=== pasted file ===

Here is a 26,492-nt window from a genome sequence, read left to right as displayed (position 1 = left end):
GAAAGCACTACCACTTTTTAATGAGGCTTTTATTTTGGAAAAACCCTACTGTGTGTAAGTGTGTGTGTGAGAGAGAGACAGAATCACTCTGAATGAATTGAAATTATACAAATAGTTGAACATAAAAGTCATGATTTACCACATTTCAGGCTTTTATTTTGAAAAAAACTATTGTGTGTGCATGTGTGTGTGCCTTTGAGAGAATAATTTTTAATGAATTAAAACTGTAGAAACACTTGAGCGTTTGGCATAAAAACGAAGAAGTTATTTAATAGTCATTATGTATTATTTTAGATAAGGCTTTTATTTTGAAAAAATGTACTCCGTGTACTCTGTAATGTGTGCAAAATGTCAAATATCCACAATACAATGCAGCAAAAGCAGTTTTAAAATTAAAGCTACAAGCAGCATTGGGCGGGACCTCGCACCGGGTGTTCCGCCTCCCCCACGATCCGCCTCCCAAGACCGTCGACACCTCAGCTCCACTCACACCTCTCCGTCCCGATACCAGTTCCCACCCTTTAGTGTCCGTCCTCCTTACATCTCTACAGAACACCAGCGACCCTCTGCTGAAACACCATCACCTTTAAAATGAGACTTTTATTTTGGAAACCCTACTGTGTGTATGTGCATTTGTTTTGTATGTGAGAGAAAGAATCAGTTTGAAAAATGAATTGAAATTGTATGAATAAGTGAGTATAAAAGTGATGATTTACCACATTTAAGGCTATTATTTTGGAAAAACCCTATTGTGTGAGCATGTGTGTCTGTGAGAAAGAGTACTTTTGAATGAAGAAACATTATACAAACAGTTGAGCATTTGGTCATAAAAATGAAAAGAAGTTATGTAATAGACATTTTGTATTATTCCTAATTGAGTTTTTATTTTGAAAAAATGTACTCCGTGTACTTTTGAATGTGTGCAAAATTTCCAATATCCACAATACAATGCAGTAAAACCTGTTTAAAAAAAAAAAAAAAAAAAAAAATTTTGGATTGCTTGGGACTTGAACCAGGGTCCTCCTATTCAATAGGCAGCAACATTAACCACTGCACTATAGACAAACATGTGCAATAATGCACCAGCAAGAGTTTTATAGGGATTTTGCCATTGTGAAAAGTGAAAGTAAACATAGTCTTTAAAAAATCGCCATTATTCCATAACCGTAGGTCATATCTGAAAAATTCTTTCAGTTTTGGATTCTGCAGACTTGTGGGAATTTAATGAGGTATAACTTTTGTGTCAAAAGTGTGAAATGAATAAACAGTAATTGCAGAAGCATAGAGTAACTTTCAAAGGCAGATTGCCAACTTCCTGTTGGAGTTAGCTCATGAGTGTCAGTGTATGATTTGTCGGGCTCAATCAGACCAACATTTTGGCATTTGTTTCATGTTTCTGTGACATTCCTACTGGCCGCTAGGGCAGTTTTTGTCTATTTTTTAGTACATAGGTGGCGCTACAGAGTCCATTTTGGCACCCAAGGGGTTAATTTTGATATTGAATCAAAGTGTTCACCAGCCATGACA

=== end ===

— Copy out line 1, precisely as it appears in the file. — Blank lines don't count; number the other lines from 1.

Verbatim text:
Here is a 26,492-nt window from a genome sequence, read left to right as displayed (position 1 = left end):